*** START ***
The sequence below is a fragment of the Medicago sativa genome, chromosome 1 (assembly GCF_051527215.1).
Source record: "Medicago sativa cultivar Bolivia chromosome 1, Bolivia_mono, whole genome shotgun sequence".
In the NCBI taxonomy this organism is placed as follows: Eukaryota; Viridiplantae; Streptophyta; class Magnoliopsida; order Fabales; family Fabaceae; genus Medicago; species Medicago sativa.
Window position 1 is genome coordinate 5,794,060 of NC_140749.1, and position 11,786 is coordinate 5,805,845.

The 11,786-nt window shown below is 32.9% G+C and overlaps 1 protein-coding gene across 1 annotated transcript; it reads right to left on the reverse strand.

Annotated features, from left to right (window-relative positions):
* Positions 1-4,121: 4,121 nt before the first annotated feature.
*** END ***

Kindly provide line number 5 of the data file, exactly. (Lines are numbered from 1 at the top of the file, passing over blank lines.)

The 11,786-nt window shown below is 32.9% G+C and overlaps 1 protein-coding gene across 1 annotated transcript; it reads right to left on the reverse strand.